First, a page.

Same-sex couples ready to make history in Massachusetts
First state in U.S. to allow such unions
Marcia Hams, center, and Susan Shepherd, right, shake hands with a city clerk in Cambridge after applying for a marriage license early Monday.
The mood is festive and celebratory as Massachusetts gay couples line up to fill out marriage license paperwork.
CNN's Maria Hinojosa reports on what the new law means socially, culturally and politically.
Massachusetts begins allowing same-sex marriages Monday.
CAMBRIDGE, Massachusetts (CNN) -- The champagne is chilled, the cakes are frosted, and gay and lesbian couples across Massachusetts are ready to make history Monday by saying "I do."
On Monday, Massachusetts becomes the first state to make it legal for same-sex couples to marry. It follows a highly controversial decision from the Massachusetts Supreme Judicial Court, striking down the heterosexuals-only restriction in the state's marriage law.
"To have the highest court in the state affirm your right to be a family was wonderful, and it just gave you courage," said Marcia Hams, who camped out in front of Cambridge City Hall on Sunday with her bride-to-be, Susan Shepherd, to be the first in line to apply for a marriage license.
Some cities and towns in the Bay State, including Cambridge, decided to open their licensing offices Sunday night so they could begin handing out same-sex marriage applications after midnight, when they become legal.
At the stroke of midnight, thousands of people broke into cheers as city clerks in Cambridge issued the first marriage license applications to to gay and lesbian couples.
Hams and Shepherd were the first couple to fill out the paperwork.
The crowd around Cambridge City Hall began throwing rice and singing "The Star-Spangled Banner" as couples streamed through the front door and into the clerk's office.
One male couple carried a sign reading "49 years together" with pictures of their children and grandchildren on the back.
Once the applications are in hand, couples will either have to wait three days, or seek a waiver of the waiting period from a judge, before they can get a license to marry. The decision on whether to grant a waiver is up to each individual judge.
The same-sex marriages Monday will mark a milestone in the gay rights movement, the culmination of more than a decade of legal challenges across the country to laws limiting marriage to couples of the opposite sex.
But social conservatives, too, have been galvanized by the specter of same-sex marriages, organizing in support of a federal constitutional amendment outlawing the practice, as well as amendments in a number of states that would stop other courts from following Massachusetts' lead.
The issue has also become fodder for the presidential race. Both President Bush and the presumptive Democratic nominee, Sen. John Kerry, say they oppose same-sex marriage. But while Bush favors amending the Constitution, Kerry is opposed and says he supports civil unions for gay and lesbian couples.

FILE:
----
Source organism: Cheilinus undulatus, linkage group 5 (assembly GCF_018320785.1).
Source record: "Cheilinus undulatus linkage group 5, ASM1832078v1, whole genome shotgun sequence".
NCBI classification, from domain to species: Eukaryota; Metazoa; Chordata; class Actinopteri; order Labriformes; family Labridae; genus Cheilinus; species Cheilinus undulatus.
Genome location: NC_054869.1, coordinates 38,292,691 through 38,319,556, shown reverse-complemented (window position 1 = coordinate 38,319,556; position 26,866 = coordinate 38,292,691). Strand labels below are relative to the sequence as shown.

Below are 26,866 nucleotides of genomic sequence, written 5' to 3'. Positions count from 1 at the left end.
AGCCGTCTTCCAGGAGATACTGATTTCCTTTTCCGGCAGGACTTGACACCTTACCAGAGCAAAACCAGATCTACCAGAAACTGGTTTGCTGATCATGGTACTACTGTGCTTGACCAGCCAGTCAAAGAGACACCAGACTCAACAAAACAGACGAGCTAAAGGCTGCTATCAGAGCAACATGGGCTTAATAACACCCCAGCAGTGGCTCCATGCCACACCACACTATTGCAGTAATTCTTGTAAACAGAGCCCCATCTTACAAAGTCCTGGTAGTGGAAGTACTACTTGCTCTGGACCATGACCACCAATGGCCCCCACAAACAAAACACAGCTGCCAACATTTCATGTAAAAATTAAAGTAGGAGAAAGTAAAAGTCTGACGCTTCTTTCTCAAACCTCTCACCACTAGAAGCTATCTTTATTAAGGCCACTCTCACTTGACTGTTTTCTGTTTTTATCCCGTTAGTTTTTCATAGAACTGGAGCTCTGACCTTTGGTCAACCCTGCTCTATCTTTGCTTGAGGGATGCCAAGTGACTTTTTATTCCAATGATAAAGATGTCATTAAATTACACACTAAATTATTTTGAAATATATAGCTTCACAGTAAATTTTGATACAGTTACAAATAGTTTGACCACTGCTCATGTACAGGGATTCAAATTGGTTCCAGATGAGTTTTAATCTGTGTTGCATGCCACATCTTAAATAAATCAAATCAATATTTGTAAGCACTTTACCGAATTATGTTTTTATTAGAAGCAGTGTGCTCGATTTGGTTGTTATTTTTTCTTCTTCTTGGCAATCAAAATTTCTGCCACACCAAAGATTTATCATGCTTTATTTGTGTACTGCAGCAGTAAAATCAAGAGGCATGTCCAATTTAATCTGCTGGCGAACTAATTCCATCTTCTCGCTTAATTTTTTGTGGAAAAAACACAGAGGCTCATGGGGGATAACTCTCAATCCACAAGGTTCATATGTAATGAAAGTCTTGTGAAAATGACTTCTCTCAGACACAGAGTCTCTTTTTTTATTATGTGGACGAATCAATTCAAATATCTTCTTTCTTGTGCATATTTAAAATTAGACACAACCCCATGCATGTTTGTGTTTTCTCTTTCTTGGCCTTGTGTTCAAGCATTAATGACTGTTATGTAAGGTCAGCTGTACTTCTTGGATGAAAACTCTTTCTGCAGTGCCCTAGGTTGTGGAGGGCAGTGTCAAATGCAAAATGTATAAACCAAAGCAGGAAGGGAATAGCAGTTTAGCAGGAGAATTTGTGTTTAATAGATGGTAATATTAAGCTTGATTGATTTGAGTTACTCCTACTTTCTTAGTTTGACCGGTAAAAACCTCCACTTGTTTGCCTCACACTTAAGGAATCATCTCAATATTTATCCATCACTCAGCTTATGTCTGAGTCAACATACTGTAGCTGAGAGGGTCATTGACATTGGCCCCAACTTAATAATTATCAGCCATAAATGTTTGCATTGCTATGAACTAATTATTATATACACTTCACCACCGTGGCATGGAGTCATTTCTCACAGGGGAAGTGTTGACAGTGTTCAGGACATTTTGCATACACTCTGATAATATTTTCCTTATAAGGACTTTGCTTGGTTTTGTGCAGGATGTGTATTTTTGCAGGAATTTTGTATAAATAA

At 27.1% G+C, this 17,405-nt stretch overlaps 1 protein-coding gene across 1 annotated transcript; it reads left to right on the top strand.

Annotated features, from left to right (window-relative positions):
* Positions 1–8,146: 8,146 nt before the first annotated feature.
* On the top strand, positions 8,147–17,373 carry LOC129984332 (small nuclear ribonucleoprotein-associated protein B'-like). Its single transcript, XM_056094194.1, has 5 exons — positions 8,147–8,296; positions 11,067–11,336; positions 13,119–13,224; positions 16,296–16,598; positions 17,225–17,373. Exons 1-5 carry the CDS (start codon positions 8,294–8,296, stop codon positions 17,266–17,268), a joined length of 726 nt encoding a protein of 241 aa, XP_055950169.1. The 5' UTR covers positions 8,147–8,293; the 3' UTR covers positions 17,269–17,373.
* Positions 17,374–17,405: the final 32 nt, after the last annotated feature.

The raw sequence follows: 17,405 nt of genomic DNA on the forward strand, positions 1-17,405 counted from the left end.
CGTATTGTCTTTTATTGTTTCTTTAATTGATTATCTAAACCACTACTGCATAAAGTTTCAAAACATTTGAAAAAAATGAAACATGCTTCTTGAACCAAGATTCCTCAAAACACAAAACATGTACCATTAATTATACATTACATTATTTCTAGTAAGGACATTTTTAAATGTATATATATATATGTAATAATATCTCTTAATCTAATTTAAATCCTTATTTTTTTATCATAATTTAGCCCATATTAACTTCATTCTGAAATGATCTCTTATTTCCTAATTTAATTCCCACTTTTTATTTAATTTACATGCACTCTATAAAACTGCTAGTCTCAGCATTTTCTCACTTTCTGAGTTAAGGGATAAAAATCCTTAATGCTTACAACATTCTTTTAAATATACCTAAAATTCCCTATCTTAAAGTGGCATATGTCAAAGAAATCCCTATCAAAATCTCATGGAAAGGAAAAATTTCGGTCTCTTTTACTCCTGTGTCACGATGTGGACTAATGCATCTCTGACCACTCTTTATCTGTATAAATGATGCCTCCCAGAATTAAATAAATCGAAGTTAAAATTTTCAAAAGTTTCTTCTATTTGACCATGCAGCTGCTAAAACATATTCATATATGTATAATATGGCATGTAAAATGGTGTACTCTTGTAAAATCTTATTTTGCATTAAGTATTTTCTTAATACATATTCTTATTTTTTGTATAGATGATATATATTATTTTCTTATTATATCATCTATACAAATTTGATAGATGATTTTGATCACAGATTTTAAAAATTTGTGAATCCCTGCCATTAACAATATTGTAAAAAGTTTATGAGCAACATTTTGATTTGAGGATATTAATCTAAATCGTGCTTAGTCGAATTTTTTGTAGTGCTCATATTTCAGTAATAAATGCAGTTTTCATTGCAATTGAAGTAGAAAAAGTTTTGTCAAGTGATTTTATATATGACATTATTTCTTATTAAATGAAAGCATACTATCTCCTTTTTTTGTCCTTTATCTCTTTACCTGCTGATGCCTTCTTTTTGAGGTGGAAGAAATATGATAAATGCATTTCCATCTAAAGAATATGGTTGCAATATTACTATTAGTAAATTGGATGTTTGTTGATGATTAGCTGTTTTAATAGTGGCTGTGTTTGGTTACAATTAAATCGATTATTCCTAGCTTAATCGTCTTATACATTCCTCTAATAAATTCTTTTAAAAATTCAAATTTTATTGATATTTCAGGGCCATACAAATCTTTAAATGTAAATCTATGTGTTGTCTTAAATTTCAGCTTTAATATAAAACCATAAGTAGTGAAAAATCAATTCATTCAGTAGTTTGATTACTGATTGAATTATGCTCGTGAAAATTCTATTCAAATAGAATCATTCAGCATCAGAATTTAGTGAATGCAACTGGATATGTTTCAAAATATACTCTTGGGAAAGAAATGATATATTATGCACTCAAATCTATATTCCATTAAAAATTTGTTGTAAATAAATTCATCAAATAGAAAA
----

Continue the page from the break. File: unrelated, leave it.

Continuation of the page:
Adding further fuel to the controversy is the fact that the nation's first same-sex marriages will take place in Kerry's home state.
Polls show that a majority of Americans oppose letting gay and lesbian couples legally marry. But supporters of same-sex marriage insist that majority is shrinking, particularly among younger Americans.
"We've seen a steady improvement in the number of people who support marriage equality for same-sex couples," said Evan Wolfson, executive director of Freedom to Marry, a group supporting same-sex marriage.
Narrow court vote gave go-ahead
On November 18, the Massachusetts Supreme Judicial Court, by a narrow 4-3 vote, ruled that the law prohibiting same-sex couples from marrying violated the state constitution. It delayed the effective date of the decision until Monday, to give the Legislature the opportunity to change the law.
The Legislature instead passed a constitutional amendment that would overturn the court's decision, prohibiting same-sex marriages but allowing civil unions for gay and lesbian couples. However, before it can go into effect, that amendment must be passed again by the Legislature next year and go before the voters for approval in the 2006 general election.
The high court refused entreaties by Republican Gov. Mitt Romney, a foe of same-sex marriage, to delay implementation of the high court's ruling until voters decide the issue. As a result, same-sex marriages will be legal in Massachusetts for the next 18 months -- but could then become illegal, creating a morass for the couples involved.
Also up in the air is whether same-sex couples from outside Massachusetts will be allowed to marry.
Romney dusted off a seldom-enforced 1913 law prohibiting non-residents from getting married in Massachusetts if their marriage would be "void" in their home state. Noting that same-sex marriages are not legal in any other state, the governor warned local officials not to issue licenses to out-of-state same-sex couples unless they swear on their application that they intend to reside in Massachusetts.
While some town clerks have said they will defy the governor, other jurisdictions plan to ask about residency. Proponents of same-sex marriage say they will challenge the residency law in court if it is enforced.
In New York, the largest neighboring state, Attorney General Eliot Spitzer sent Romney a letter Friday, saying that in his opinion, marriages of same-sex couples from New York conducted in Massachusetts would be legally recognized in the Empire State, even though New York does not allow same-sex marriages.
CNN's Rose Arce contributed to this story.